POLITICS & INSTITUTIONS - ECONOMY

Hospitality trade group wants end to covid self-tests



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Café and restaurant customers are more inclined to stay on the terrace or simply not go out rather than take a covid self-test before entering an establishment, according to the Horesca hospitality sector federation. Library picture: Romain Gamba/Maison Moderne 

Luxembourg’s main hospitality sector federation has called for an easing of health measures during a meeting this week with Lex Delles (DP), the small- and medium-sized business and tourism minister.

Restaurant and café owners called for the end of the use of rapid covid tests, which patrons must take (and have a negative result) before they can be seated.

“We receive a lot of calls from members who complain that customers do not come, that they are hampered by the rapid test procedure, the loss of time created and it must be said that the weather does not play in our favour either,” François Koepp, secretary general of Horesca, told Paperjam. “We are caught between a rock and a hard place.”

Koepp was part of a Horesca delegation that met with Delles (DP) on Tuesday, delivering a list of eight grievances as the end of the current set of health restrictions approaches on 12 June.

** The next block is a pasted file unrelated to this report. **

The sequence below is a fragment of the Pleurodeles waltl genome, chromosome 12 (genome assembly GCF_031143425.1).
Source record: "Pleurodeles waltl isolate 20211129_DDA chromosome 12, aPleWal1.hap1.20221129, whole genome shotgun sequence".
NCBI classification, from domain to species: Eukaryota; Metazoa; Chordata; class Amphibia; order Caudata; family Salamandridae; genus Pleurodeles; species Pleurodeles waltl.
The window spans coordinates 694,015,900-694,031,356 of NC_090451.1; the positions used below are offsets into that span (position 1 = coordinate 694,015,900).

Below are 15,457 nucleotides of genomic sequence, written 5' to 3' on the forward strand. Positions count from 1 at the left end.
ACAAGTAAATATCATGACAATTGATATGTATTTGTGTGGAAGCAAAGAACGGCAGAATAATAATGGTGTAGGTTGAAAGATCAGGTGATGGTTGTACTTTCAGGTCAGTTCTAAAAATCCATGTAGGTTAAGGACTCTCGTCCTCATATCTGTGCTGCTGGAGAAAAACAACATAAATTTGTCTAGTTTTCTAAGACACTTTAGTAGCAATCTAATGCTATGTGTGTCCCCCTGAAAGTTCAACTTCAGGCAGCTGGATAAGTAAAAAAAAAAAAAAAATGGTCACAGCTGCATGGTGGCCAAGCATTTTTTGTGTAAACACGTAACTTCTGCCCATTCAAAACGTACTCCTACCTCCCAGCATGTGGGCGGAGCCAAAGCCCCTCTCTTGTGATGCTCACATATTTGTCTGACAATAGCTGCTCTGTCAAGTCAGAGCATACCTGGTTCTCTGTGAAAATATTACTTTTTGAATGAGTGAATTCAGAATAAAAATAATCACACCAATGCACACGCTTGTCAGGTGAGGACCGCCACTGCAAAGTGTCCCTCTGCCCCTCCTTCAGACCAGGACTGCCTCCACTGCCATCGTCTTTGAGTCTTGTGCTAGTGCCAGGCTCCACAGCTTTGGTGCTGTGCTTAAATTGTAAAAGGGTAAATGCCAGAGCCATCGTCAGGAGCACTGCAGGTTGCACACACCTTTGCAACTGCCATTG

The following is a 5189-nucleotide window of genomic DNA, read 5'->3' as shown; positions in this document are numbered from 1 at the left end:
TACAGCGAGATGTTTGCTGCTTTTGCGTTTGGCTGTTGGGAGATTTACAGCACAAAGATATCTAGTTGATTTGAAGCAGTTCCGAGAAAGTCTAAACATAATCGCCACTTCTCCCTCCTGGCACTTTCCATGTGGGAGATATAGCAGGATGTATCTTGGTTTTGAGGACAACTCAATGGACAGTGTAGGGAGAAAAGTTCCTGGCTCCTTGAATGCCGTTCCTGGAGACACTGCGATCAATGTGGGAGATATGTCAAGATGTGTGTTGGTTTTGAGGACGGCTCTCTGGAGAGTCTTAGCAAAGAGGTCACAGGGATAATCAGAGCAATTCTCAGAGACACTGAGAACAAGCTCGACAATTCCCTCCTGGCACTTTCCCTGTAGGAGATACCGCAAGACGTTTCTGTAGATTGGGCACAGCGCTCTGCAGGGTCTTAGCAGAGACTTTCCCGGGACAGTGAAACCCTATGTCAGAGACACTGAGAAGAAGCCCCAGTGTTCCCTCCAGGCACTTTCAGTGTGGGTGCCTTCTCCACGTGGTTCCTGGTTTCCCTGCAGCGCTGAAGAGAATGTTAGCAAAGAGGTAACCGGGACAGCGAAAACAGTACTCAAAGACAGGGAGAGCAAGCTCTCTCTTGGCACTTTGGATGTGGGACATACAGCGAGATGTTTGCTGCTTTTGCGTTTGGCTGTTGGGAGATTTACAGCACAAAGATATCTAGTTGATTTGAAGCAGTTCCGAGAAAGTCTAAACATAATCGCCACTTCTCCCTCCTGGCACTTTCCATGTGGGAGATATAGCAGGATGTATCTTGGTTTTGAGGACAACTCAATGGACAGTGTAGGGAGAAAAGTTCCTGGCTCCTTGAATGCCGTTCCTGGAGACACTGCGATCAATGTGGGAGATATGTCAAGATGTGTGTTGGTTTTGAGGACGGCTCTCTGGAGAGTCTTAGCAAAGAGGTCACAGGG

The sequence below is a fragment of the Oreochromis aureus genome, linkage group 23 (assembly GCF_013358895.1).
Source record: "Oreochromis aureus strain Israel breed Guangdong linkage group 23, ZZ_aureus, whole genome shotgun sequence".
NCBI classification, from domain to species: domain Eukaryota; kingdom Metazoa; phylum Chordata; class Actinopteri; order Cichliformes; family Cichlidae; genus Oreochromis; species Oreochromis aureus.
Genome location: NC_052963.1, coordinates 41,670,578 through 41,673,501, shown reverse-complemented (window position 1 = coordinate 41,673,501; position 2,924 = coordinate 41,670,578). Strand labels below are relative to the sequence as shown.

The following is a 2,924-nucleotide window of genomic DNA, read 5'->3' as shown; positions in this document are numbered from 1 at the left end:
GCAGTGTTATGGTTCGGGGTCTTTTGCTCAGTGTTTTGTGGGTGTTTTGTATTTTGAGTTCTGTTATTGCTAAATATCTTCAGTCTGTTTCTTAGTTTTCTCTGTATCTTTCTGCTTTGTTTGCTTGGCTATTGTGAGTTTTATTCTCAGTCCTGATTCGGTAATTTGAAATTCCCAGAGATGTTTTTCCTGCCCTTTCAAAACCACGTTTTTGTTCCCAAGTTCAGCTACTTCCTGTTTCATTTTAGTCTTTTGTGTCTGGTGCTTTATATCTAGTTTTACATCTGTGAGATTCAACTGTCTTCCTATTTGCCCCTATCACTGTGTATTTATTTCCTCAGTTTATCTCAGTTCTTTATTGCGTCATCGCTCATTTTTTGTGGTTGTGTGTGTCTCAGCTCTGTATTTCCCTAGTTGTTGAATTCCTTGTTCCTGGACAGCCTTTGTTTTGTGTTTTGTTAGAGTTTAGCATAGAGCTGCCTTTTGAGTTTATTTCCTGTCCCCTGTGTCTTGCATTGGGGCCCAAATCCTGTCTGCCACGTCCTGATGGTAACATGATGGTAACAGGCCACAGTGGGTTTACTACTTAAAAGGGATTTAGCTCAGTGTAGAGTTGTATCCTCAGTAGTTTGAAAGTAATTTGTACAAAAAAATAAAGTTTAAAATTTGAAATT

List of demands

In addition, Horesca called for an alignment of the maximum number of diners per table (at the moment, limited to 4 people unless they’re from the same household) with the number of guests allowed in private homes (four visitors in addition to members of the household).

The group also said closing times (currently 10pm) should be closer to the start of the national curfew (currently 12midnight).

It similarly asked for a number of financial measures, including an extension of reduced VAT rates, a grace period for paying back social security contributions, and increased aid after interior dining is authorised, expected after 12 June.

After punters are allowed back inside, state “aid will decrease,” said Koepp. “It will be less favourable. We want the regime to be maintained as long as the European Union allows it.”

The Horesca trade federation has more than 1,200 member companies. The lobby group said the hospitality sector employs around 20,000 people at some 2,600 firms in Luxembourg.

Reported by Catherine Kurzawa; edited by Aaron Grunwald

Updated 27 May at 2:30pm to correct the current per table seating limitation